This is an archived article that was published on sltrib.com in 2012, and information in the article may be outdated. It is provided only for personal research purposes and may not be reprinted.
Barring an epic collapse, West Coast Conference basketball teams Gonzaga and Saint Mary's will make it into the NCAA Tournament next month, either as the league's automatic qualifier for winning the conference tournament in Las Vegas or as at-large selections.
The BYU-killing Gaels are 23-3, ranked 16th in the ESPN/USA Today Coaches Poll and 21st in the Associated Press Top 25. Their RPI is in the 20s. They're in.
The Zags are 20-4 and ranked 24th in both polls. They have a better RPI than Saint Mary's, have a win over the Gaels and some impressive nonconference wins over the likes of Notre Dame, Butler, Xavier and Arizona. They're in.
That settled, the most compelling question regarding the WCC this season is simple. Is it a three-bid league?
If so, it would mark the first time since 2008, when Gonzaga, Saint Mary's and San Diego all made the Big Dance, that the WCC represented so well in March Madness.
Everything seems to hinge on BYU unless a team other than BYU, St. Mary's or Gonzaga breaks through at Orleans Arena and wins the tournament title. In that case, there's no way the WCC gets four bids, and BYU would likely be on the outside looking in.
From what I've seen, Loyola Marymount is the only team outside of the Big Three that appears capable of winning the tourney title. The Lions (16-10) have three excellent players in Drew Viney, Ashley Hamilton and Anthony Ireland, and Ireland is the type of point guard that can thrive in a tournament environment. He's mentally tough, as he showed in LMU's upset of BYU in Provo last month.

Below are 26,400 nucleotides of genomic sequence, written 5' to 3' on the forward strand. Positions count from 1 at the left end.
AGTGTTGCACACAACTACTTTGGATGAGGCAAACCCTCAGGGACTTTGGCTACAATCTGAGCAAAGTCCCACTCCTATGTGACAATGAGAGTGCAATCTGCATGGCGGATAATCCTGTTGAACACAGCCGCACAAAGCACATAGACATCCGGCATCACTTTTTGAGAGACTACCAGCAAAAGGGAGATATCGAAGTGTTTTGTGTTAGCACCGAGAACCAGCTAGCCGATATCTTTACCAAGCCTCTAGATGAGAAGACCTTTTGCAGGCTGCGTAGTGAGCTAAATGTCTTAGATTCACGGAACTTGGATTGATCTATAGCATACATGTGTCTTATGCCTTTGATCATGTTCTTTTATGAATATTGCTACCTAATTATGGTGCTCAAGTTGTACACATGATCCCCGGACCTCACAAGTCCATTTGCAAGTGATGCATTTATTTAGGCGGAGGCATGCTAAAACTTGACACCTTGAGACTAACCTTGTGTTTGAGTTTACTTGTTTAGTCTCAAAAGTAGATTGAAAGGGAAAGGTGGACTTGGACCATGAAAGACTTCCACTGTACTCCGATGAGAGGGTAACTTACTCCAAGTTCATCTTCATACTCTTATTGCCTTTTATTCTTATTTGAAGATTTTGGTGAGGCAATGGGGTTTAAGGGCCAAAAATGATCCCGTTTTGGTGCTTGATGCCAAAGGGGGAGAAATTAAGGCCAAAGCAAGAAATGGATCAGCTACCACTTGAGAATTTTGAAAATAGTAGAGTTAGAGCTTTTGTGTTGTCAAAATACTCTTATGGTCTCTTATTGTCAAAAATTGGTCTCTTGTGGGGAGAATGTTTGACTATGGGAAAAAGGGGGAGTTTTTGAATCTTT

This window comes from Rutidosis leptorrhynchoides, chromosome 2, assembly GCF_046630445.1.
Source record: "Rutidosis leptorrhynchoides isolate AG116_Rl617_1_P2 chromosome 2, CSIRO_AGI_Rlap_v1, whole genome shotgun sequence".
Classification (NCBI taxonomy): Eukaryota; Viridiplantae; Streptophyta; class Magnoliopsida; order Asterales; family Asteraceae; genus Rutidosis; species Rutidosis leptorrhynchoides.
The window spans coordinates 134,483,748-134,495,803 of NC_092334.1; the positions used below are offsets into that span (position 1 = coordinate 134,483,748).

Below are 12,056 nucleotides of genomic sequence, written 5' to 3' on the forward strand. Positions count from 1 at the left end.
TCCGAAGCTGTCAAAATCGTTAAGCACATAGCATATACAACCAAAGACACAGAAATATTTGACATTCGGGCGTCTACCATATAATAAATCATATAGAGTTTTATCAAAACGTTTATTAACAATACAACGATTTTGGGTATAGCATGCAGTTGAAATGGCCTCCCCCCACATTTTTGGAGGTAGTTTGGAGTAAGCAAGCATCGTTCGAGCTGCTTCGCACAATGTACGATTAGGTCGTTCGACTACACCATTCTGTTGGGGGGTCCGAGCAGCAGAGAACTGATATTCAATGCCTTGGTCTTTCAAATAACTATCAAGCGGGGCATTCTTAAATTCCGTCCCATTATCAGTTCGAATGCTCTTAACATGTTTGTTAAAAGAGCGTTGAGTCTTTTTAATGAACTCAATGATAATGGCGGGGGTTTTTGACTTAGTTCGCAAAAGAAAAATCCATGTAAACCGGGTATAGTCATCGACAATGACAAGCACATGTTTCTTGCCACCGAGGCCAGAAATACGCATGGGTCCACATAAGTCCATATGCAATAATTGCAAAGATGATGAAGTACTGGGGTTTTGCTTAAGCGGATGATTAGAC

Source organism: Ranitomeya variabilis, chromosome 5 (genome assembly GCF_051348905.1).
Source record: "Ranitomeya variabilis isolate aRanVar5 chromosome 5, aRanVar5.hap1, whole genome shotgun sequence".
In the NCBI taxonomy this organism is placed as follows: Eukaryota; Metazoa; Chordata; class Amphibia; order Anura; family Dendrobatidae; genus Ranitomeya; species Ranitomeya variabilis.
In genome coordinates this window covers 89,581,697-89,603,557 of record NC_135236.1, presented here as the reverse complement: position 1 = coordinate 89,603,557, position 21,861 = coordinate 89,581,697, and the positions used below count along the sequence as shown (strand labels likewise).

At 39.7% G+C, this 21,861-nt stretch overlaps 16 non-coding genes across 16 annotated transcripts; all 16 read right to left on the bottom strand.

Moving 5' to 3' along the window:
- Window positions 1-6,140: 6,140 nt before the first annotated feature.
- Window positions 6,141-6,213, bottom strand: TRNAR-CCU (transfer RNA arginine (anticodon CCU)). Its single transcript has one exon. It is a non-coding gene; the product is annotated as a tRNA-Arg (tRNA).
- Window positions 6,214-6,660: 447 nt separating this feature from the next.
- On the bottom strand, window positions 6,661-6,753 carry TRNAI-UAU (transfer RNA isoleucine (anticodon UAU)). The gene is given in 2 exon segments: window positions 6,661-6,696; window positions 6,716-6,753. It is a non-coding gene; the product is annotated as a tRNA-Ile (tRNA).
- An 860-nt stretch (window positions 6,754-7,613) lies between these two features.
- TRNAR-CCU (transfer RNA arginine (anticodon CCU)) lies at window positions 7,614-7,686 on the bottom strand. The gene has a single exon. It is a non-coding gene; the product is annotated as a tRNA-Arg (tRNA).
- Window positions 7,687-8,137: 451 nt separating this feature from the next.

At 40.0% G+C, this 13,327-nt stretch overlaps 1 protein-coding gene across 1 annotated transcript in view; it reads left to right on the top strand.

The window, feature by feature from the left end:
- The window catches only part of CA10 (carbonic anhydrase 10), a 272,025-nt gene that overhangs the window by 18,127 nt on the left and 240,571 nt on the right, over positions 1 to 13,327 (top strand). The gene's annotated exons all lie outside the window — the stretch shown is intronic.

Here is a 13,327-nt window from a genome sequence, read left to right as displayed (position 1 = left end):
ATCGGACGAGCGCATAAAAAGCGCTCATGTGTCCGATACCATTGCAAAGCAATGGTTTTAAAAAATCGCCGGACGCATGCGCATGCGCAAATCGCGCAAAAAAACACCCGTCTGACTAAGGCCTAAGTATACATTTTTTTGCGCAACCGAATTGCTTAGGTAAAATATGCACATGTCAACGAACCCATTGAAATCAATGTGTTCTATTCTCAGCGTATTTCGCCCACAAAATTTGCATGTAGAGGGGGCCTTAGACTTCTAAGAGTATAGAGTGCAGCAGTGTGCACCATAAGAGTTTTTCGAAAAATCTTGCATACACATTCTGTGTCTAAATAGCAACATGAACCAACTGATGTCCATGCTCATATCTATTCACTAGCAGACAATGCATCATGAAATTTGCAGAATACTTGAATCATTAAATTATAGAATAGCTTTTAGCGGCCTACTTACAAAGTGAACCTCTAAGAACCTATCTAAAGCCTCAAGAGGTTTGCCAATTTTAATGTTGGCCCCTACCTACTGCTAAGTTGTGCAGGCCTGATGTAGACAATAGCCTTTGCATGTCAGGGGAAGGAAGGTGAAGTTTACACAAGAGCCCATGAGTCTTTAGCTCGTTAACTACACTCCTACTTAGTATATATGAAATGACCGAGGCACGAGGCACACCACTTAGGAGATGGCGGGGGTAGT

San Francisco (17-10) is a bit underrated and could be a threat, too, although the WCC tournament format awards first- and even second-round byes to the higher-seeded teams, making it more difficult for non-favorites to run the table than in a regular conference tournament format like the Mountain West has.
My take is that if the season were to end today, the Cougars (21-6) would be in the tournament and would provide some much-needed validation, of sorts, for their admission into the WCC. The new kids on the block have already caused some angst in their new league, already invoked some hostilities, albeit unintentionally.
Their fans have literally taken over arenas at some schools, which didn't exactly endear the Cougars to the locals, and their students' behavior at the Marriott Center during and after that 80-66 loss to Saint Mary's was seen around the sportsmanship-oriented league as boorish and embarrassing.
Leaders of their new conference were not amused.
What better way to make up for that awkward entrance than to pad the league coffers with the cash that an NCAA Tournament appearance will bring?
But BYU cannot afford to stumble more than once before the conference tournament. Sure, the Cougars can probably lose at Gonzaga and keep their tournament hopes alive. But a loss before then say, at much-improved San Francisco on Thursday would be devastating.
The Cougars aren't on the bubble right now, but they should stay away from sharp objects.
On Monday, ESPN's Joe Lunardi had BYU as a No. 11 seed in his latest version of Bracketology. The Bracket Matrix website, which compiles 60 bracket predictions, says BYU is in 57 of them, and has an average seed of 11.
Of course, whether the WCC gets three bids or not partially depends on what happens in the Pac-12. A Power Six conference has never had just one team in the tourney since 1980, when the field was expanded to 48 teams, but the Pac-12 could do that this season.